When I asked women tech leaders to share their insight on being a women in technology for an article on tech.co, I didn’t expect the hundreds of responses to flood my inbox. Since being a women in tech leadership is still vastly underrepresented, I wanted their voices to be heard to encourage and excite the next generation of women to consider a career in tech.
Previously, we share about the “Highs and Lows of Women in Tech” to highlight some of the challenges women face in the industry. With thousands of shares, comments and likes, it was clear that it hit a cord in the tech space by highlighting the fact that there is still a lot of work to be done in the industry. As a follow-up to that piece, this covers the major challenges that women face in tech and avenues and advice from experts to address and potentially overcome those challenges.
South Florida’s IT sector continues to battle high turnover rates, survey shows – South Florida Business Journal
A majority of South Florida’s information technology workers see their industry as stagnant and would consider ditching their jobs for a position out of state, an annual survey of more than 1,000 local IT professionals reveals.
Nearly 60 percent of tech employees would consider moving out of state because of a limited job market, an annual survey of more than 1,300 tech professionals in South Florida revealed.
Nearly 60 percent of tech workers say they would leave state for better job according to South Florida Survey – Sun Sentinel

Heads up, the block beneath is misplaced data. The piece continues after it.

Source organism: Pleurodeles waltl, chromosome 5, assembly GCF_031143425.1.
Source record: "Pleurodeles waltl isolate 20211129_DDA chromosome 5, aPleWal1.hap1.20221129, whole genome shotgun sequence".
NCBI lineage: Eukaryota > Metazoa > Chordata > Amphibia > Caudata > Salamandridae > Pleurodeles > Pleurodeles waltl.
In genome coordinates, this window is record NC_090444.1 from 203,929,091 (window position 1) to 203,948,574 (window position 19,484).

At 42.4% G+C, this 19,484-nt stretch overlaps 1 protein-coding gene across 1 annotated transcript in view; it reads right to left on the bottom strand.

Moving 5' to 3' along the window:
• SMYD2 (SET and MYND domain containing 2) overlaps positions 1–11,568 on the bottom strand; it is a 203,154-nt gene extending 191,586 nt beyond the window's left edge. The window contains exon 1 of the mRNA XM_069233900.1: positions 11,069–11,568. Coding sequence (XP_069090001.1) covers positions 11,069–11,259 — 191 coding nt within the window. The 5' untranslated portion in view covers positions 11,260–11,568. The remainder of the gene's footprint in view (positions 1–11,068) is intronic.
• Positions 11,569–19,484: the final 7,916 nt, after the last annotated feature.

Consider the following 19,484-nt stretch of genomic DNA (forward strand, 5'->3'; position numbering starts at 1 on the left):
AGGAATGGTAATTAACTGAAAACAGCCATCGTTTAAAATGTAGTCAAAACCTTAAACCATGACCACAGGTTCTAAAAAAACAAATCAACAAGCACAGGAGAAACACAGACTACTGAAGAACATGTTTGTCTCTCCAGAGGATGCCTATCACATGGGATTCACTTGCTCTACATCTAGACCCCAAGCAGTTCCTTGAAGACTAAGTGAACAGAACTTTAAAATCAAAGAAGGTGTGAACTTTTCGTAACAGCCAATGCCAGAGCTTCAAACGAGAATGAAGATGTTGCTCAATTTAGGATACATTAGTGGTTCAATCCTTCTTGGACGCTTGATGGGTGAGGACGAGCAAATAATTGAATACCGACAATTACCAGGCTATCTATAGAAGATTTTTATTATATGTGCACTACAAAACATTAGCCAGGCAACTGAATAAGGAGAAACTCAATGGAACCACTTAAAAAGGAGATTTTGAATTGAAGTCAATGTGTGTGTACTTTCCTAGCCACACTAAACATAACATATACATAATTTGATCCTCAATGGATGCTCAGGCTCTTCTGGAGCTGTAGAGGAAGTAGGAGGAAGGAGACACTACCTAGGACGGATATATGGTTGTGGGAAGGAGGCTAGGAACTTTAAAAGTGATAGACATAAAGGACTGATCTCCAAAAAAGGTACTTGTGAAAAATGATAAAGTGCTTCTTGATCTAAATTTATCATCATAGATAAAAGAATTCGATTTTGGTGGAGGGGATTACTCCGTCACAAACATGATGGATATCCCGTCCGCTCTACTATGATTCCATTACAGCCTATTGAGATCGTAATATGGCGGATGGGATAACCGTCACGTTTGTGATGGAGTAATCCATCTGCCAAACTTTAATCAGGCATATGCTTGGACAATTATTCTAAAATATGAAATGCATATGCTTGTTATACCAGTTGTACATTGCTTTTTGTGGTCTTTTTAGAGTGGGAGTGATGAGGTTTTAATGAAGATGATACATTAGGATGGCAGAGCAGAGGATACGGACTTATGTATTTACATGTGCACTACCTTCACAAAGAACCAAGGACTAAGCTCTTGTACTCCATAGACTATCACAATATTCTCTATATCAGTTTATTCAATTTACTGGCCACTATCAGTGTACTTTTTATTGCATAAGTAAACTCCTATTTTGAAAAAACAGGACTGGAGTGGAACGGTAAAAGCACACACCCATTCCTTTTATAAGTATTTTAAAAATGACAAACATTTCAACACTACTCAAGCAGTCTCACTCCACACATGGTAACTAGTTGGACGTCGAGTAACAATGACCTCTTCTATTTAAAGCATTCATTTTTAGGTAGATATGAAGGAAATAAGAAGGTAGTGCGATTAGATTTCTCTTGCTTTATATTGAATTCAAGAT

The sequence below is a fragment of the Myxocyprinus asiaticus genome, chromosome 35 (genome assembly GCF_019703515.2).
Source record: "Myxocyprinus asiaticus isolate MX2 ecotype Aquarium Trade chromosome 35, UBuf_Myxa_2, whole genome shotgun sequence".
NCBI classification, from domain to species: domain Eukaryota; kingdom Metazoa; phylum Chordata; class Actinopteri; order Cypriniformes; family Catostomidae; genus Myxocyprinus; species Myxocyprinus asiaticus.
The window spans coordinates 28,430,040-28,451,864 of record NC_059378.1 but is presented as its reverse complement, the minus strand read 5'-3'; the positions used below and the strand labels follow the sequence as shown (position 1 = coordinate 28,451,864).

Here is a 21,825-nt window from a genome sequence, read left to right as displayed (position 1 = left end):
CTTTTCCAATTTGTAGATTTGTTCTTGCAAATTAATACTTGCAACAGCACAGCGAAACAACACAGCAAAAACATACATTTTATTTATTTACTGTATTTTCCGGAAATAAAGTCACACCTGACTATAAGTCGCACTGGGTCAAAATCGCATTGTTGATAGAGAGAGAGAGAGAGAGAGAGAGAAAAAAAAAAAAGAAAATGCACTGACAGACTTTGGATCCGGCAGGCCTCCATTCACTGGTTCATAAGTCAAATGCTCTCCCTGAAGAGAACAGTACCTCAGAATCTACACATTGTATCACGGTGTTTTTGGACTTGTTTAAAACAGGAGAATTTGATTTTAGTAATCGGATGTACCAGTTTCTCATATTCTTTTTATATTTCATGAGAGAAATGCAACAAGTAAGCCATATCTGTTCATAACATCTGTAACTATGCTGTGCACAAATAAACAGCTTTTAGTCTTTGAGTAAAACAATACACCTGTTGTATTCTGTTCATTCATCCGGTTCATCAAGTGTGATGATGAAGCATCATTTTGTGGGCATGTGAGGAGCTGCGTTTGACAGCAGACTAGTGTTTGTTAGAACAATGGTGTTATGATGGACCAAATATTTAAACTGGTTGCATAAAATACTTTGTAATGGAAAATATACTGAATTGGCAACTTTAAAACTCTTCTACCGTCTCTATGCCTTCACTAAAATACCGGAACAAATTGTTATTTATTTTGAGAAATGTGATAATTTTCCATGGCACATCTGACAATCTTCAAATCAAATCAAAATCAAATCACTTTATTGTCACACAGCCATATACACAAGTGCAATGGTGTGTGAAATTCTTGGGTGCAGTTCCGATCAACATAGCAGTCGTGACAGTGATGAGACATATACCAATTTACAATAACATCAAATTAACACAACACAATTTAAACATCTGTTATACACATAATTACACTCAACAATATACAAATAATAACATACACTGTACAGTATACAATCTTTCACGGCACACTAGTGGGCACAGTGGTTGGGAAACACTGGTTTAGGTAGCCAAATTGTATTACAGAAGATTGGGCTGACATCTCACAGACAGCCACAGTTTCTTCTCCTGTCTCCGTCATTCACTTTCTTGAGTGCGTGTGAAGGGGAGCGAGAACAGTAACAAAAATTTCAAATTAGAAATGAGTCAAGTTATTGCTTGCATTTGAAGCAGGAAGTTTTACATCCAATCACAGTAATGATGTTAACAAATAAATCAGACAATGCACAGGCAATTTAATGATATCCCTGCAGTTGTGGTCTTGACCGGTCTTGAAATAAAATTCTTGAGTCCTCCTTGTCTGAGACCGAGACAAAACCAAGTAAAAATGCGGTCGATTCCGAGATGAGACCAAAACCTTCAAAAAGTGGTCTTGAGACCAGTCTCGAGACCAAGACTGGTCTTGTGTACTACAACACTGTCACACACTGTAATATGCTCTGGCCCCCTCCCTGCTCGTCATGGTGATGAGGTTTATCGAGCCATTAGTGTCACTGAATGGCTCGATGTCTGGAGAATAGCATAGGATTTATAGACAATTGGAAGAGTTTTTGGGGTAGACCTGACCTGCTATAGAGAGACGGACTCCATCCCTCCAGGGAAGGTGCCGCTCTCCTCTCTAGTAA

Employers beware: 91 percent of tech workers in South Florida say they would leave their employer for a better opportunity, in an annual survey of more than 1,300 tech professionals by ProTech Staffing in Fort Lauderdale. That’s up from 90 percent last year.
“Many IT professionals are frustrated when they land at an exciting company only to find a horribly outdated tech stack with no plans to update,” said Elizabeth Becker, a partner in the South Florida based IT staffing firm, PROTECH. “Although you may have opportunities to grow in the areas of salary and benefits, your skills will become less desirable in the industry.”
There has been momentous push to highlight gender inequality within tech, yet the question still remains: Why are there so few women in tech leadership roles?
Silicon Valley and the tech industry on a whole has a long-standing problem with diversity and inclusion. It’s an issue that’s often swept under the rug with many tech leaders simply claiming they hire the best, and if they happen to be male and white, that’s just how it is.